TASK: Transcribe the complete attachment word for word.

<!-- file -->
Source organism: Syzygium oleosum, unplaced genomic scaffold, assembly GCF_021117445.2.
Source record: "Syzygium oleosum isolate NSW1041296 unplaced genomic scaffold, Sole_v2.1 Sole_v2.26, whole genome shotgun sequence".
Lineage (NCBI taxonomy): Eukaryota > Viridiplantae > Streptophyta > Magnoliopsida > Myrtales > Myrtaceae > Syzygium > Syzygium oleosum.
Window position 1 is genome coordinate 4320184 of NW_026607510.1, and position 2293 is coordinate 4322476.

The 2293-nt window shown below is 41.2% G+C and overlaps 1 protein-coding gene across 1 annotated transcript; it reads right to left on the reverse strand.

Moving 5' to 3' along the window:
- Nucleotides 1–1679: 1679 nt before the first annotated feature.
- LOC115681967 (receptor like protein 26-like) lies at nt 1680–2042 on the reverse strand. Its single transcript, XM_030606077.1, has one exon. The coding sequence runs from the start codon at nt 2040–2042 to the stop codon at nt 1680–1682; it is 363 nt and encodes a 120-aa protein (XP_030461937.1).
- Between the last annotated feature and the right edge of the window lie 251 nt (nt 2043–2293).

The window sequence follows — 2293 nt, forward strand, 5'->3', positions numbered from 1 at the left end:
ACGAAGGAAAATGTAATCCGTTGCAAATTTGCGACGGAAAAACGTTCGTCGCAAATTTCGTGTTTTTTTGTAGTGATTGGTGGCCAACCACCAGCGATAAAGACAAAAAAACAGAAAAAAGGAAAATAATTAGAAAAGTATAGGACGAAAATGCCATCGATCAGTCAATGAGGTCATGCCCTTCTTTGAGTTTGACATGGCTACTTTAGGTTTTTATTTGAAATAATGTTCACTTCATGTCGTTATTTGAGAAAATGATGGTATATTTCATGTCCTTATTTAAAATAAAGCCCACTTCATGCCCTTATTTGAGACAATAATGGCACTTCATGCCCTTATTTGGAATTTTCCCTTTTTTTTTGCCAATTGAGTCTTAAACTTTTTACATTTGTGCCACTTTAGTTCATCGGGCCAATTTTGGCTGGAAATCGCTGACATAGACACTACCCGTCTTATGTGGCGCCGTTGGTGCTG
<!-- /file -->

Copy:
Source organism: Syzygium oleosum, unplaced genomic scaffold, assembly GCF_021117445.2.
Source record: "Syzygium oleosum isolate NSW1041296 unplaced genomic scaffold, Sole_v2.1 Sole_v2.26, whole genome shotgun sequence".
Lineage (NCBI taxonomy): Eukaryota > Viridiplantae > Streptophyta > Magnoliopsida > Myrtales > Myrtaceae > Syzygium > Syzygium oleosum.
Window position 1 is genome coordinate 4320184 of NW_026607510.1, and position 2293 is coordinate 4322476.

The 2293-nt window shown below is 41.2% G+C and overlaps 1 protein-coding gene across 1 annotated transcript; it reads right to left on the reverse strand.

Moving 5' to 3' along the window:
- Nucleotides 1–1679: 1679 nt before the first annotated feature.
- LOC115681967 (receptor like protein 26-like) lies at nt 1680–2042 on the reverse strand. Its single transcript, XM_030606077.1, has one exon. The coding sequence runs from the start codon at nt 2040–2042 to the stop codon at nt 1680–1682; it is 363 nt and encodes a 120-aa protein (XP_030461937.1).
- Between the last annotated feature and the right edge of the window lie 251 nt (nt 2043–2293).

The window sequence follows — 2293 nt, forward strand, 5'->3', positions numbered from 1 at the left end:
ACGAAGGAAAATGTAATCCGTTGCAAATTTGCGACGGAAAAACGTTCGTCGCAAATTTCGTGTTTTTTTGTAGTGATTGGTGGCCAACCACCAGCGATAAAGACAAAAAAACAGAAAAAAGGAAAATAATTAGAAAAGTATAGGACGAAAATGCCATCGATCAGTCAATGAGGTCATGCCCTTCTTTGAGTTTGACATGGCTACTTTAGGTTTTTATTTGAAATAATGTTCACTTCATGTCGTTATTTGAGAAAATGATGGTATATTTCATGTCCTTATTTAAAATAAAGCCCACTTCATGCCCTTATTTGAGACAATAATGGCACTTCATGCCCTTATTTGGAATTTTCCCTTTTTTTTTGCCAATTGAGTCTTAAACTTTTTACATTTGTGCCACTTTAGTTCATCGGGCCAATTTTGGCTGGAAATCGCTGACATAGACACTACCCGTCTTATGTGGCGCCGTTGGTGCTG